Home loans rush to beat benefit cuts

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The Independent Online

A last-minute stampede to avoid planned cuts in mortgage interest payments for the unemployed helped to swell home loan approvals by banks in August, according to figures released yesterday.

The increase in offers to 42,000, up from 29,400 in the previous month, was also 25 per cent up on the same time last year, said the British Bankers' Association.

From next month, new borrowers will not be paid the interest on their mortgage for nine months after becoming unemployed.

David Dook, assistant director at the association, said the rise in approvals may have been caused by borrowers hoping to avoid the Government's benefit cuts. "It may also be that there has been some incentive as a result of people trying to get a mortgage in advance of the withdrawal of Government benefits next month," he said.

The lending figures had also been skewed by the addition for the first time, in August, of results from Cheltenham & Gloucester, the building society recently taken over by Lloyds Bank.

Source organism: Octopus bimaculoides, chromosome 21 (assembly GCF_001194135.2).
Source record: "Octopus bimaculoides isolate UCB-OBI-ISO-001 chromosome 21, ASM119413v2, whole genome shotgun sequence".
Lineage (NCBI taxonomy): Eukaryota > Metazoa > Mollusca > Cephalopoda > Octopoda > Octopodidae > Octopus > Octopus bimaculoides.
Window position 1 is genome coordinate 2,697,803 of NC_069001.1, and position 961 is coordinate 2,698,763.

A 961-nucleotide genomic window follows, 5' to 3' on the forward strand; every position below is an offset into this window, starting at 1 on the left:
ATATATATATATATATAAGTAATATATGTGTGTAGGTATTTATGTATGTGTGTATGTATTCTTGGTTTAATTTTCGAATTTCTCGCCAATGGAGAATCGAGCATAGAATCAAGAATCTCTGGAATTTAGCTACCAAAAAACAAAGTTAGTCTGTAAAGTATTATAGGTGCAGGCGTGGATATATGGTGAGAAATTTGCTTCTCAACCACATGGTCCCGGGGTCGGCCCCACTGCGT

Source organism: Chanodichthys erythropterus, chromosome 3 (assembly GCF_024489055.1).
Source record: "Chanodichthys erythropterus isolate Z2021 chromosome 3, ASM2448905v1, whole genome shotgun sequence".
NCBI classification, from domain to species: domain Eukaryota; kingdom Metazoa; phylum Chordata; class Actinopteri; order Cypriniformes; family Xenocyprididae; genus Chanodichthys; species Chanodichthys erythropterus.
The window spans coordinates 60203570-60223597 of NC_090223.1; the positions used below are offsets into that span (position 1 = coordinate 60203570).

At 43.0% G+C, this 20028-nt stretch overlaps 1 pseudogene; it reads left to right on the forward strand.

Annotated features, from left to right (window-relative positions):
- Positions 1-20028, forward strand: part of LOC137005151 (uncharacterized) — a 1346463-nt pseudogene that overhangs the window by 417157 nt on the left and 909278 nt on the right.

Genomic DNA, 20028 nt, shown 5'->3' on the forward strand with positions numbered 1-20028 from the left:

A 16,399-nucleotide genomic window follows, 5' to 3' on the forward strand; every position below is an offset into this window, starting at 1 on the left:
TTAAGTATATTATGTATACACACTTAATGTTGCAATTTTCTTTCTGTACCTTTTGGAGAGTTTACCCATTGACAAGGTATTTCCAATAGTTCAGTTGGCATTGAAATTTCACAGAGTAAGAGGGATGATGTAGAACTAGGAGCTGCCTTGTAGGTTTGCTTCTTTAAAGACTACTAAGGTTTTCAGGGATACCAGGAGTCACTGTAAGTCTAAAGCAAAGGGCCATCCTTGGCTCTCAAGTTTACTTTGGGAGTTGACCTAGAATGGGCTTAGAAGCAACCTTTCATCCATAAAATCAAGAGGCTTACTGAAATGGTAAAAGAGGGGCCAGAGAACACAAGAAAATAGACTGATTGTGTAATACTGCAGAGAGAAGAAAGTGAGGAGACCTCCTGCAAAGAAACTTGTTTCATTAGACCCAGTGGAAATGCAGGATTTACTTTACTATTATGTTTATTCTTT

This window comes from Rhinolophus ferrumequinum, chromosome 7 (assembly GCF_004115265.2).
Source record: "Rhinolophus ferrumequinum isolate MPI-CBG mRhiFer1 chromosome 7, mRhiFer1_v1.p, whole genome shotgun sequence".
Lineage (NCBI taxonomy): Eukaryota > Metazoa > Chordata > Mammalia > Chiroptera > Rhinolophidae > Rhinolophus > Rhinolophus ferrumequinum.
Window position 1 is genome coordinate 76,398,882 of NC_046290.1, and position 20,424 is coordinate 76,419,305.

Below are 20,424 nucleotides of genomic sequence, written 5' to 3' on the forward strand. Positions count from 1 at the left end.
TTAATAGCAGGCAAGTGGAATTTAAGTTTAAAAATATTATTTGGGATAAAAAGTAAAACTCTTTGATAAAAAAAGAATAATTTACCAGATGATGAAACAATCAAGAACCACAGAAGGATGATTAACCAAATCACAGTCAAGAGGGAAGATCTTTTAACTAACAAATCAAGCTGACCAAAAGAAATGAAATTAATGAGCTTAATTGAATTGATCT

The bankers' mortgage lending figures also showed that net lending in August, which excludes re-mortgages, went up to pounds 581m from pounds 382m the previous month. However, the BBA played down hopes that the long-running slump in the housing market may be coming to an end. Mr Dook said: "It would be fair to say that a reasonable proportion of the increase comes from the C&G. If we combine them with building society figures and compare them to July they do show some sort of improvement.

"Whether that is a good thing is another matter, in that July lending figures were very low compared to previous months."

Cheltenham & Gloucester yesterday refused to give details of its net mortgage lending for August. But some experts yesterday suggested that without its addition to the banks' lending figures, last month's results would have barely shown an improvement on July.

Rob Thomas, housing analyst at Swiss banking group UBS, said the figures suggested that the market was still depressed and "may be near to where it was at its lowest point in 1993." That was hardly surprising when house prices were still falling.